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Every time I sit down to research family history, I feel as though I am entering into a time machine. If you love history, you can learn so much by discovering what your ancestors did to not only help create events in time, but how random bits of time eventually ended up creating you!

I have been curious about my ancestors all my life.  I was the kid who didn’t want to play outside when extended family got together. Instead, I really wanted to sit and listen to the family stories! I was so fortunate to have two sets of grandparents who I adored and left me a legacy of stories.

To begin your journey all you need to do is to listen. Pull out your phone and record interviews with grandparents, parents, aunts and uncles. Here is a list of questions to get your relatives started. Although most relatives really don’t need any encouragement to talk about the past!

Ten Questions I Wish I Had Asked My Grandparents

1. How did you meet Grandma or Grandad?

2. What was school like for you as a kid?

3. Did you know your own grandparents? What were they like?

4. Do you know anything about where our family came from?

5. Is there a favorite story our family likes to tell?

6. Do you remember WWII, or other more recent war?

7. What changes have you seen in your lifetime and how did they impact you and your family?

8. Where did your family live when you were growing up? In the city or in the country?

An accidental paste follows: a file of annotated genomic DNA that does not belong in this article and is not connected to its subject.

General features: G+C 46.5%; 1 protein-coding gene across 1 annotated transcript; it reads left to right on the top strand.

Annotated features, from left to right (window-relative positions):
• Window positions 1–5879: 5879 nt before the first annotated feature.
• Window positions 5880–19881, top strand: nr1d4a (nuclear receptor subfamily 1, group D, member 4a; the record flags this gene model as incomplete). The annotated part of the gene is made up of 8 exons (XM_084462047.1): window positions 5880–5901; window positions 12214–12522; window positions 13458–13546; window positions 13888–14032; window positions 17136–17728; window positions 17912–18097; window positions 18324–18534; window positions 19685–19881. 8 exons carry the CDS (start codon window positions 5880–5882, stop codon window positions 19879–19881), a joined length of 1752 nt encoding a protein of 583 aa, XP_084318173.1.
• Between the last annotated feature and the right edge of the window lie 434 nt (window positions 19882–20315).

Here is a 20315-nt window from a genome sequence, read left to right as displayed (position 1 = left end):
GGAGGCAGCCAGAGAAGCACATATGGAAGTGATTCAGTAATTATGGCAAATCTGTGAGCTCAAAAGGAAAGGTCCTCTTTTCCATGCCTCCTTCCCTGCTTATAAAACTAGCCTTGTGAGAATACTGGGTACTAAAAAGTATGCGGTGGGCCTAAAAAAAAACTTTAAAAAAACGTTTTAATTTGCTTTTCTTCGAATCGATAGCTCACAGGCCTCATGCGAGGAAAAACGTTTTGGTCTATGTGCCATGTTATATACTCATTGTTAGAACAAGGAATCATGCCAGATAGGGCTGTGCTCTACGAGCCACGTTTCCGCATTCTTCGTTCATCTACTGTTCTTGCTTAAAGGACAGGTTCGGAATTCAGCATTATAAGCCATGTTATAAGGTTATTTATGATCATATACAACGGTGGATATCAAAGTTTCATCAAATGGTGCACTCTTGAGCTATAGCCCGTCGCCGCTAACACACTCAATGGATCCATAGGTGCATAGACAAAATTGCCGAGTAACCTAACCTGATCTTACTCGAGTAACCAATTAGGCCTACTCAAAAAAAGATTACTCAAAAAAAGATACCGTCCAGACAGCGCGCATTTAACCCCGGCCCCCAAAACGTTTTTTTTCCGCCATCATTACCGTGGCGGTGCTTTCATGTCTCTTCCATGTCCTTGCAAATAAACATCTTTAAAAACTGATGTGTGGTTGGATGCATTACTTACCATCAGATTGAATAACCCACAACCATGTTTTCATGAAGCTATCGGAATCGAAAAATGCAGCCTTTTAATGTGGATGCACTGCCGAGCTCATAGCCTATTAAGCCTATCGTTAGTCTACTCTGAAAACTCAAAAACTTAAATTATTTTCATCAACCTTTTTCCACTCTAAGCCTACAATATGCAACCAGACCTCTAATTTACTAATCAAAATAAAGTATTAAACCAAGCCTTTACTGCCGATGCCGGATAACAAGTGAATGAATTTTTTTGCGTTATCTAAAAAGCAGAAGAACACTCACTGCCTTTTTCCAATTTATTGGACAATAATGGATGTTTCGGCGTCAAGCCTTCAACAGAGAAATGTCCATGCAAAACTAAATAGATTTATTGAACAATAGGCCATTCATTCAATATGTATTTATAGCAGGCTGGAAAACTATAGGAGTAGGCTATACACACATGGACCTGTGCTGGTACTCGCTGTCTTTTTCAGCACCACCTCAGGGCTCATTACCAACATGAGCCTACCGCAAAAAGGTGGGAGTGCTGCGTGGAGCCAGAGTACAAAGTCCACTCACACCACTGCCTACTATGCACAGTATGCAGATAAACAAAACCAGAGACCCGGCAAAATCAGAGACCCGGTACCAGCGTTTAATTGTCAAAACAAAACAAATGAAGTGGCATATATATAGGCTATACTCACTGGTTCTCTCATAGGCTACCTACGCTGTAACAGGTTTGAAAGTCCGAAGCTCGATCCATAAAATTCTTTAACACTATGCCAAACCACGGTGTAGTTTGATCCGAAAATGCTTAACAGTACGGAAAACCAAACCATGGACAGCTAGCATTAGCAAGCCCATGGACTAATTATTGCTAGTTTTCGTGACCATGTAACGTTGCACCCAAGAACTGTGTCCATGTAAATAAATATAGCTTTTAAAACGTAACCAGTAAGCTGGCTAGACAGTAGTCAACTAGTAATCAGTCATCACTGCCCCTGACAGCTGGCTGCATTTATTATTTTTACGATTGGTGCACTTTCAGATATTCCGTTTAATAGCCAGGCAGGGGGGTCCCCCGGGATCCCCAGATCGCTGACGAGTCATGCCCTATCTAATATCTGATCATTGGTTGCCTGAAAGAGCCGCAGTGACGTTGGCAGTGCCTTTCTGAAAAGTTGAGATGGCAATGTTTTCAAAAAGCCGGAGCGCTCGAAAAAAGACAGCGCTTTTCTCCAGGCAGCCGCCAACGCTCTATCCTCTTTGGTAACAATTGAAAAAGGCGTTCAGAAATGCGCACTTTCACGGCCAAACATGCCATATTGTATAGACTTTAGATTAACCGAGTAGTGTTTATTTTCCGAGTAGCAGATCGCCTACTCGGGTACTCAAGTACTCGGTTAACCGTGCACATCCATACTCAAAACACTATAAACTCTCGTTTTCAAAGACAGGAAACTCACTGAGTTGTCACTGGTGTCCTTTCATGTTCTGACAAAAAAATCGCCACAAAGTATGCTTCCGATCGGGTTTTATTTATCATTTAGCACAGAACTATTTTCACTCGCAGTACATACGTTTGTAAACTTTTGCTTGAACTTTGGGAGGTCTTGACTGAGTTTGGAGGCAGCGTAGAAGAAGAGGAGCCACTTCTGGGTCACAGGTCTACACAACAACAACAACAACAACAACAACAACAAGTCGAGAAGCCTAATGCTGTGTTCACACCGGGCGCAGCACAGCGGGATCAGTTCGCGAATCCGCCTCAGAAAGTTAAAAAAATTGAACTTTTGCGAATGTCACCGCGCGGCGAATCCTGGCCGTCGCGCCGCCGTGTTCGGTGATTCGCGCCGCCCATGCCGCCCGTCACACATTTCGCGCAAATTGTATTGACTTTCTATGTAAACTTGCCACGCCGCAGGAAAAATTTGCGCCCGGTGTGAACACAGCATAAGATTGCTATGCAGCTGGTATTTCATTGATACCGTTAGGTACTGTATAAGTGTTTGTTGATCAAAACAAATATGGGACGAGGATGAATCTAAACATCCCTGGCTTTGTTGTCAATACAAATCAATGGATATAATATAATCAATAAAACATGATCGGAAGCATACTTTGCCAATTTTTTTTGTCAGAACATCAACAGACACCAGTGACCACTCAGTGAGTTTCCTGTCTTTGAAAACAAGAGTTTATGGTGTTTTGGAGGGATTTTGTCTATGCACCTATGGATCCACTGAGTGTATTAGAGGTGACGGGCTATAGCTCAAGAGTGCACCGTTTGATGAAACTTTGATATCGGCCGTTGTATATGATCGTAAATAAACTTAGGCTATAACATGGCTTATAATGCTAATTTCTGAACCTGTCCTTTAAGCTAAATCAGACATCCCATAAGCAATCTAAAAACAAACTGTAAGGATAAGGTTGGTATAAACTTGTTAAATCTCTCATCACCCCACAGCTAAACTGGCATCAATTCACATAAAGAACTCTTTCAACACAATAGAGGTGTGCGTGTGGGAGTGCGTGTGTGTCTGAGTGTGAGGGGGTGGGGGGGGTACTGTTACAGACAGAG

9. Have you traveled far? If so, where did you go?

10. What is your favorite memory?

With these questions and answers in mind, then start to write down the information and gather clues. Pay attention to the family stories and then research them to find the truth. Check census records and documents like marriage and death certificates. Generations ago our families used to picnic at graveyards, kind of like sharing a meal with the “dearly departed.” You don’t have to bring food but go out to check tombstones and pay your respects. Someone paid a lot of money for that tiny plot of real-

estate so go visit!

Hopefully you have photos that record moments in time.

You can check clues in photos. What are they wearing? How old do they look? What is in the background? This photo was not taken on the beach. It has a painted backdrop and was most likely taken at a tourist photo shop; however, the swimsuits are like those from the 1930s.

Where to Look is a great resource; however, not everyone can afford the subscription price. Some libraries offer an institutional version at the library for free. The Jonesborough Genealogical Society also has a free help night every 2nd Thursday of the month at Washington County-Jonesborough Library. is a free site run by The Church of Jesus Christ of Latter-day Saints. To begin searching for information just create a username and password.

After searching in all the usual ways try using Google. Yes, Google! It’s not just for maps and recipes and looking for people you used to date. Try using Google as a family history search tool.

Go to Google

Type in a name in quotes:

Like “Willie Jones”

Then add a semi-colin (;) and the name of a place, occupation, or other identifying information to filter out your search. Then you can navigate the results.

Keep in mind, Research takes time. You will not be able to unlock all the secrets in your family tree in an hour like the researchers on TV ancestry shows. Genealogy is like a huge jigsaw puzzle; however, you will never find all the pieces. Remember to question everything. You may find something after years of research that you thought was true that changes your entire tree, but the rewards are so great. You will not only find your dead relatives, but you may find wonderful fully alive cousins as well to form new family stories with on the genealogical journey.


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